With the massive push in the UK for everyone to go stir crazy for the Olympics arriving on our doorstep, London Olympics 2012 got the benefit of the doubt when it was booted up on my Xbox. Sadly slick presentation, a thunderous soundtrack and a variety of events cannot hide the fact that, as seen in almost every other Olympics game there has been to date, it is still a very shallow button basher with little to no skill or finesse required.
The events on offer are varied in real life but are painfully similar in the video game universe. Most of the races boil down to keeping a green bar between two lines to ensure you continue to build up speed , with almost all the track and field events doing the same thing. Swimming uses the two analogue sticks to get a rhythm going whilst in the trampoline events and diving use knock off dance mat style patterns that were old years ago. The shooting sections are boring, archery seems to be completely hit or miss as the wind you are supposed to be judging barely seems to make a difference. Cycling is a repeat of the track and field events, table tennis is almost impossible to lose in as the opponent doesn’t seem to have any hand eye coordination and weightlifting doesn’t seem to want to tell you why mashing A is going to help you lift a larger weight. Somewhat baffling is the absence of a relay event, especially considering the mechanics used in all the running events would fit well.
The game itself tries to install a large amount of loyalty to your country in both the online modes and the Olympic mode. Online keeps a tally of the medals won by all competitors and essentialyl places countries against each other which is a nice touch albeit a bit devoid when New Zealand has more medals than China. Considering their population differences, the competitiveness of the game, and where it will sell, is pretty obvious that this mode is going to skew away from the Asian market. The Olympic Mode takes you through the Olympic Events one by one, allowing you to choose two a day to qualify and then compete in. The country with the highest medal tally at the end of the events wins and that’s it. Other than unlocking further costumes, different pieces of equipment or trying it on a harder difficulty, there really is very little else that you are going to want to achieve. With a game time of just about an hour and a half, the game told me I had finished 25% of the game, broken 3 Olympic records and one world record; rather rubbish in comparison to the rest of the gaming community ,that the game helpfully signposts during loading screens ,but still a fair chunk considering the small amount of play time.
Multiplayer falls into the same traps as single player but allows a competitive edge that gleans over the button bashing element; a few friends over or across Xbox Live makes for a much more even match up than the schizophrenic AI that are either completely rubbish or all Usain Bolts. Kinect still hasn’t found its feet in gaming yet, so don’t expect London 2012 to be the exception as it still finds it difficult tracing your movements and your avatar arrives at an almost standstill when it thinks your thigh is your arm.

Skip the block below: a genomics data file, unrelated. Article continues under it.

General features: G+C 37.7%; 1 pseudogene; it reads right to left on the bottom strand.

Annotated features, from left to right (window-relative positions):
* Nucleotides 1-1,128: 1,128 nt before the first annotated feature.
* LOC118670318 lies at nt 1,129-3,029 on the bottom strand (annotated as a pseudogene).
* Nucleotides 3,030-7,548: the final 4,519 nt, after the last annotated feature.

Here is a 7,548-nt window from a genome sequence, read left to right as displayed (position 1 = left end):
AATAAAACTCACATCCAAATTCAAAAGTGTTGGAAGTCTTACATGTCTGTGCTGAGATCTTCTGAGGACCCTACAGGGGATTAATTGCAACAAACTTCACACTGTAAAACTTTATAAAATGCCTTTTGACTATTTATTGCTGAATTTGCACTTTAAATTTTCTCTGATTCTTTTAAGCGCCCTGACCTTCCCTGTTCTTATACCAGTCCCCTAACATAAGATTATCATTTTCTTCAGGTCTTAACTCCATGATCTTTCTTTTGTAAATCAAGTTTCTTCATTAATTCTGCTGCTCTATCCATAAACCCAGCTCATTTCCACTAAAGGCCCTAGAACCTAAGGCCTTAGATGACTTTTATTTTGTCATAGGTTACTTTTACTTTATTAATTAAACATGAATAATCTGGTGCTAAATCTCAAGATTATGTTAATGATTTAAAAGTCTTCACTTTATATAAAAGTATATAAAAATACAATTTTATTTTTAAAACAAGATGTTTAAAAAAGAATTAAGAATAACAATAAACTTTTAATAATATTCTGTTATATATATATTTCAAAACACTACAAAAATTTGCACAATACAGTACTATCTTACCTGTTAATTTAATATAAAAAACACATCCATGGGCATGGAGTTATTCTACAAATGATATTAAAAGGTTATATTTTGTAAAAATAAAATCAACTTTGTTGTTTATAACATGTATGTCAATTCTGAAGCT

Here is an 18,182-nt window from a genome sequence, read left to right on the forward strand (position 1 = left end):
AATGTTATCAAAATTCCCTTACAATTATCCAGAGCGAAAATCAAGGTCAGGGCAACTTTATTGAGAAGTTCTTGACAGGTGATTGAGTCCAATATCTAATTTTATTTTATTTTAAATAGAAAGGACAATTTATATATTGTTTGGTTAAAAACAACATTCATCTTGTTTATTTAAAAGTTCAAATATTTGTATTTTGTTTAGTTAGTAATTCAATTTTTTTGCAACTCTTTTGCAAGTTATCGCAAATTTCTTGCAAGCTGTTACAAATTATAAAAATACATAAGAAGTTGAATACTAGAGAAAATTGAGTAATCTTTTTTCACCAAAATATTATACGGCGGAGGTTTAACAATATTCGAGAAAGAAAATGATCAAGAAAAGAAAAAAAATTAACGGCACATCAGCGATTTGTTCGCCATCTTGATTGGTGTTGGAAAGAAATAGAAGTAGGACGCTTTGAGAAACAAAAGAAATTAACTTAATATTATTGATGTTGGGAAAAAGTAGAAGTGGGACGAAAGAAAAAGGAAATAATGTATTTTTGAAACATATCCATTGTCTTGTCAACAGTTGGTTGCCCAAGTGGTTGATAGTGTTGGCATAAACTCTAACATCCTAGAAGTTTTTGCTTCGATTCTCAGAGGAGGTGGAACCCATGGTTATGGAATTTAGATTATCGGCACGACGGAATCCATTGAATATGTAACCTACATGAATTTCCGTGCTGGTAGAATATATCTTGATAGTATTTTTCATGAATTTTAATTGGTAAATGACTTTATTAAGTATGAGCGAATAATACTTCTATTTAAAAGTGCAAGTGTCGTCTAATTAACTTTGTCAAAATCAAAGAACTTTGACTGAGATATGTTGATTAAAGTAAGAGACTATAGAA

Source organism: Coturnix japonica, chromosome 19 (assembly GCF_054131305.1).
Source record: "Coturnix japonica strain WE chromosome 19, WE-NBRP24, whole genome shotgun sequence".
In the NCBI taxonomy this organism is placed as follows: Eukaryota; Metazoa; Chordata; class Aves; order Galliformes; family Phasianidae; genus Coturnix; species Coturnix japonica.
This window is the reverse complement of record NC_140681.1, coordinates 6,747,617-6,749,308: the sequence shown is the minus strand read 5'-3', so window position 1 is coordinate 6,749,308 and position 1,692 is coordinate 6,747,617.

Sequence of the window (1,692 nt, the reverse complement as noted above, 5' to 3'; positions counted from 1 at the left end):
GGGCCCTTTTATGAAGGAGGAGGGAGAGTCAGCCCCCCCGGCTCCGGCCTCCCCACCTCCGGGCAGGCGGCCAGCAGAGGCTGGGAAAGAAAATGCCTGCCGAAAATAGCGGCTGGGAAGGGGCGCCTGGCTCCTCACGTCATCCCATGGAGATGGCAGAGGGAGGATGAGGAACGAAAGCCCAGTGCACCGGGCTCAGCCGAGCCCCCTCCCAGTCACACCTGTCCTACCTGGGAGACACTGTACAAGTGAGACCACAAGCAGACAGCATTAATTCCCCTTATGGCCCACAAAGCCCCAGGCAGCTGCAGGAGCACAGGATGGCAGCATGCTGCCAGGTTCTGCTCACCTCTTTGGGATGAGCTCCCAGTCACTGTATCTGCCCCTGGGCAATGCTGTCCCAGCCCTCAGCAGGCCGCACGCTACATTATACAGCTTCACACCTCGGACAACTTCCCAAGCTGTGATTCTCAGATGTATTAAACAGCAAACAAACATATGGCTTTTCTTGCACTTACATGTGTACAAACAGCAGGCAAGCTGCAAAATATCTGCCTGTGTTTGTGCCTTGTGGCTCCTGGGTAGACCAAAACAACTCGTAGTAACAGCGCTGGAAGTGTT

A proper athlete development system would have been a fantastic addition to a Olympic game. Sadly the best that is given is a very poor customisation technique which allows you change the hair colour of some of your team and switch between 13 stock facial models. This hardly makes the team you are supposed to be any more personable or emotionally identifiable; seeing yourself win the 100m with a world record may have added a different dimension of achievement to the game. Commentary is painfully awful with the same rattled out sentences being used stating the same obvious things it even makes FIFA’s commentary look positively dynamic.
The presentation ad graphics are astoundingly good , particularly the recreation of the stadia ad the various other hosting venues for events, as it really brings a sense of atmosphere that has been missed in previous Olympic style games. Character models vary from good to merely ok, with many of the athletes following into the trap of ‘scary smile’ syndrome and are only capable of celebrating in three or four different ways; not technically representative if you have just won the gold medal for your country. The soundtrack focuses on one song only that is perfect to portray the spirit of the games and galvanises you a little to win the events that are on offer; music is usually an odd thing to focus on, but, when much of your experience of London Olympics 2012 is set on watching pretty loading screens, it begins to become more important.
As a marketing tool London Olympics 2012 hits all the right buttons. Presentation is slick, London looks majestic and a large amount of events are there. In the same sense however, the game itself will only appeal for all of a few days, even with friends, and is unlikely to come out again until Christmas, when the younger family are over and they need to be entertained. There is no satisfying game mechanic within the whole scenario at all and that has as much to do with every other Olympic game having exactly the same one. For promotion purposes , this hits all the right buttons, for gamers it needs a set of new ones to make it worthy of more than a few hours of playing time.